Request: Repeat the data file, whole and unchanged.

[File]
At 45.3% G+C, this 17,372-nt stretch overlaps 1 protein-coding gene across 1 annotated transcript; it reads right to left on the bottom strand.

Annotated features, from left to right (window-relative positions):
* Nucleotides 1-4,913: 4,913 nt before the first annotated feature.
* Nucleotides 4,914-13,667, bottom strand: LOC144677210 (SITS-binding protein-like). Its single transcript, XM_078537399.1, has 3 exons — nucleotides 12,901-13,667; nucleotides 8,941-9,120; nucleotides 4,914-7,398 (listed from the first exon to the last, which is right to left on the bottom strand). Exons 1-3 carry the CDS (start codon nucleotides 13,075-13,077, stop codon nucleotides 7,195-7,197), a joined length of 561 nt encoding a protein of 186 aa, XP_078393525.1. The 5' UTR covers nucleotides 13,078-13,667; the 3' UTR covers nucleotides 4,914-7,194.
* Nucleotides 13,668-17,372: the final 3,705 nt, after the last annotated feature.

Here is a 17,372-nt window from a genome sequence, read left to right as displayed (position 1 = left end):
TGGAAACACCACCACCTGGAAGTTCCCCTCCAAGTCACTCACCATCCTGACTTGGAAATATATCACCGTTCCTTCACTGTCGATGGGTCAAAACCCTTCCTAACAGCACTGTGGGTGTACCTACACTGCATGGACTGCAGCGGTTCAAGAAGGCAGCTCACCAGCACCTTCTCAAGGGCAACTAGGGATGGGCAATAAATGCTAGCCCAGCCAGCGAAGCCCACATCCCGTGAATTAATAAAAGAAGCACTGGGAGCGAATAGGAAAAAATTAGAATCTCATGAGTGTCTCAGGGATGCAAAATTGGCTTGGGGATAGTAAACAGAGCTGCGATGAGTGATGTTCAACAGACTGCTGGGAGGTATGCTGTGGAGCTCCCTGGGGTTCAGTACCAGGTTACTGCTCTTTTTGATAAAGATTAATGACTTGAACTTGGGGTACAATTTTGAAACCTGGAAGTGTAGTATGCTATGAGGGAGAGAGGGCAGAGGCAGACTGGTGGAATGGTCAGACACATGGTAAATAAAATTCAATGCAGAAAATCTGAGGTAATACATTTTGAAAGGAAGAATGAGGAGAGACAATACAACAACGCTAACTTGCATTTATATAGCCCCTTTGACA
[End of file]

At 45.3% G+C, this 17,372-nt stretch overlaps 1 protein-coding gene across 1 annotated transcript; it reads right to left on the bottom strand.

Annotated features, from left to right (window-relative positions):
* Nucleotides 1-4,913: 4,913 nt before the first annotated feature.
* Nucleotides 4,914-13,667, bottom strand: LOC144677210 (SITS-binding protein-like). Its single transcript, XM_078537399.1, has 3 exons — nucleotides 12,901-13,667; nucleotides 8,941-9,120; nucleotides 4,914-7,398 (listed from the first exon to the last, which is right to left on the bottom strand). Exons 1-3 carry the CDS (start codon nucleotides 13,075-13,077, stop codon nucleotides 7,195-7,197), a joined length of 561 nt encoding a protein of 186 aa, XP_078393525.1. The 5' UTR covers nucleotides 13,078-13,667; the 3' UTR covers nucleotides 4,914-7,194.
* Nucleotides 13,668-17,372: the final 3,705 nt, after the last annotated feature.

Here is a 17,372-nt window from a genome sequence, read left to right as displayed (position 1 = left end):
TGGAAACACCACCACCTGGAAGTTCCCCTCCAAGTCACTCACCATCCTGACTTGGAAATATATCACCGTTCCTTCACTGTCGATGGGTCAAAACCCTTCCTAACAGCACTGTGGGTGTACCTACACTGCATGGACTGCAGCGGTTCAAGAAGGCAGCTCACCAGCACCTTCTCAAGGGCAACTAGGGATGGGCAATAAATGCTAGCCCAGCCAGCGAAGCCCACATCCCGTGAATTAATAAAAGAAGCACTGGGAGCGAATAGGAAAAAATTAGAATCTCATGAGTGTCTCAGGGATGCAAAATTGGCTTGGGGATAGTAAACAGAGCTGCGATGAGTGATGTTCAACAGACTGCTGGGAGGTATGCTGTGGAGCTCCCTGGGGTTCAGTACCAGGTTACTGCTCTTTTTGATAAAGATTAATGACTTGAACTTGGGGTACAATTTTGAAACCTGGAAGTGTAGTATGCTATGAGGGAGAGAGGGCAGAGGCAGACTGGTGGAATGGTCAGACACATGGTAAATAAAATTCAATGCAGAAAATCTGAGGTAATACATTTTGAAAGGAAGAATGAGGAGAGACAATACAACAACGCTAACTTGCATTTATATAGCCCCTTTGACA